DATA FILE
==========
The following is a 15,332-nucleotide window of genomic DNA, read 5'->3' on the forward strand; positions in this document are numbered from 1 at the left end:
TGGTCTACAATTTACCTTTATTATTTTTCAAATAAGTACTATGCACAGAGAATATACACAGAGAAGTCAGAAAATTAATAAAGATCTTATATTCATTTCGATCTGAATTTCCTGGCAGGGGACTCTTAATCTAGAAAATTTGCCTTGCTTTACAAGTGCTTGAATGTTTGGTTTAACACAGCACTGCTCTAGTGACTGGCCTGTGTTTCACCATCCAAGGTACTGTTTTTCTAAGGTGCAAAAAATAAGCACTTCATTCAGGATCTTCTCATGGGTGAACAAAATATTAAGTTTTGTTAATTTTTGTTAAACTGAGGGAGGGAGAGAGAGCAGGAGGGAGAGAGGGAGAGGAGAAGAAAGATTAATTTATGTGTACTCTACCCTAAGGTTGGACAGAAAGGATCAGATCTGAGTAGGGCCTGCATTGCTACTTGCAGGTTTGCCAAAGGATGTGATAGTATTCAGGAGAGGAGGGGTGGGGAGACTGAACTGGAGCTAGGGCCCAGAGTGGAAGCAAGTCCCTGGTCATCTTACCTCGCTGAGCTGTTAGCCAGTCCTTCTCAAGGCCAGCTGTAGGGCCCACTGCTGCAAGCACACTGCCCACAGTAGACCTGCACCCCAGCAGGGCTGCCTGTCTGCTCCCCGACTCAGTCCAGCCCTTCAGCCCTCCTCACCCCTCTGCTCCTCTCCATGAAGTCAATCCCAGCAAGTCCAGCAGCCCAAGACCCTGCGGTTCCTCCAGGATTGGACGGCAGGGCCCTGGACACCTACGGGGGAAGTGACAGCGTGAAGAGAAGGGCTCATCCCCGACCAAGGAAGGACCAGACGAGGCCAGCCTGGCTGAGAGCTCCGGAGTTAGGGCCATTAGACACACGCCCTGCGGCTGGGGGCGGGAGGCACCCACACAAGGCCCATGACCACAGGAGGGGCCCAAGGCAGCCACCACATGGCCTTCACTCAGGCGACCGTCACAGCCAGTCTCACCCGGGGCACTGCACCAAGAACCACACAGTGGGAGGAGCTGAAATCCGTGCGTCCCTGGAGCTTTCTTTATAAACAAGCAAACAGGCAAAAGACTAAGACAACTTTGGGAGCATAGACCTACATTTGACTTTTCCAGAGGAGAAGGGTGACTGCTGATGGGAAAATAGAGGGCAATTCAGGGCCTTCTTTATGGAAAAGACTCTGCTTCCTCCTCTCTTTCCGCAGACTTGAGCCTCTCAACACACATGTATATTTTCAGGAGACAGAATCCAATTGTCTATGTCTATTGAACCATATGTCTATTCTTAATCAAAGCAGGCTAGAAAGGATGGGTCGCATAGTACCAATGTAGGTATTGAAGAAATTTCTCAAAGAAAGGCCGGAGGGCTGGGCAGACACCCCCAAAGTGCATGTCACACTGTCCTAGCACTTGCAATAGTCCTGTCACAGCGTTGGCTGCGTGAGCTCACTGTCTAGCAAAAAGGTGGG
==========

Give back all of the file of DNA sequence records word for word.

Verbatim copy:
The following is a 15,332-nucleotide window of genomic DNA, read 5'->3' on the forward strand; positions in this document are numbered from 1 at the left end:
TGGTCTACAATTTACCTTTATTATTTTTCAAATAAGTACTATGCACAGAGAATATACACAGAGAAGTCAGAAAATTAATAAAGATCTTATATTCATTTCGATCTGAATTTCCTGGCAGGGGACTCTTAATCTAGAAAATTTGCCTTGCTTTACAAGTGCTTGAATGTTTGGTTTAACACAGCACTGCTCTAGTGACTGGCCTGTGTTTCACCATCCAAGGTACTGTTTTTCTAAGGTGCAAAAAATAAGCACTTCATTCAGGATCTTCTCATGGGTGAACAAAATATTAAGTTTTGTTAATTTTTGTTAAACTGAGGGAGGGAGAGAGAGCAGGAGGGAGAGAGGGAGAGGAGAAGAAAGATTAATTTATGTGTACTCTACCCTAAGGTTGGACAGAAAGGATCAGATCTGAGTAGGGCCTGCATTGCTACTTGCAGGTTTGCCAAAGGATGTGATAGTATTCAGGAGAGGAGGGGTGGGGAGACTGAACTGGAGCTAGGGCCCAGAGTGGAAGCAAGTCCCTGGTCATCTTACCTCGCTGAGCTGTTAGCCAGTCCTTCTCAAGGCCAGCTGTAGGGCCCACTGCTGCAAGCACACTGCCCACAGTAGACCTGCACCCCAGCAGGGCTGCCTGTCTGCTCCCCGACTCAGTCCAGCCCTTCAGCCCTCCTCACCCCTCTGCTCCTCTCCATGAAGTCAATCCCAGCAAGTCCAGCAGCCCAAGACCCTGCGGTTCCTCCAGGATTGGACGGCAGGGCCCTGGACACCTACGGGGGAAGTGACAGCGTGAAGAGAAGGGCTCATCCCCGACCAAGGAAGGACCAGACGAGGCCAGCCTGGCTGAGAGCTCCGGAGTTAGGGCCATTAGACACACGCCCTGCGGCTGGGGGCGGGAGGCACCCACACAAGGCCCATGACCACAGGAGGGGCCCAAGGCAGCCACCACATGGCCTTCACTCAGGCGACCGTCACAGCCAGTCTCACCCGGGGCACTGCACCAAGAACCACACAGTGGGAGGAGCTGAAATCCGTGCGTCCCTGGAGCTTTCTTTATAAACAAGCAAACAGGCAAAAGACTAAGACAACTTTGGGAGCATAGACCTACATTTGACTTTTCCAGAGGAGAAGGGTGACTGCTGATGGGAAAATAGAGGGCAATTCAGGGCCTTCTTTATGGAAAAGACTCTGCTTCCTCCTCTCTTTCCGCAGACTTGAGCCTCTCAACACACATGTATATTTTCAGGAGACAGAATCCAATTGTCTATGTCTATTGAACCATATGTCTATTCTTAATCAAAGCAGGCTAGAAAGGATGGGTCGCATAGTACCAATGTAGGTATTGAAGAAATTTCTCAAAGAAAGGCCGGAGGGCTGGGCAGACACCCCCAAAGTGCATGTCACACTGTCCTAGCACTTGCAATAGTCCTGTCACAGCGTTGGCTGCGTGAGCTCACTGTCTAGCAAAAAGGTGGG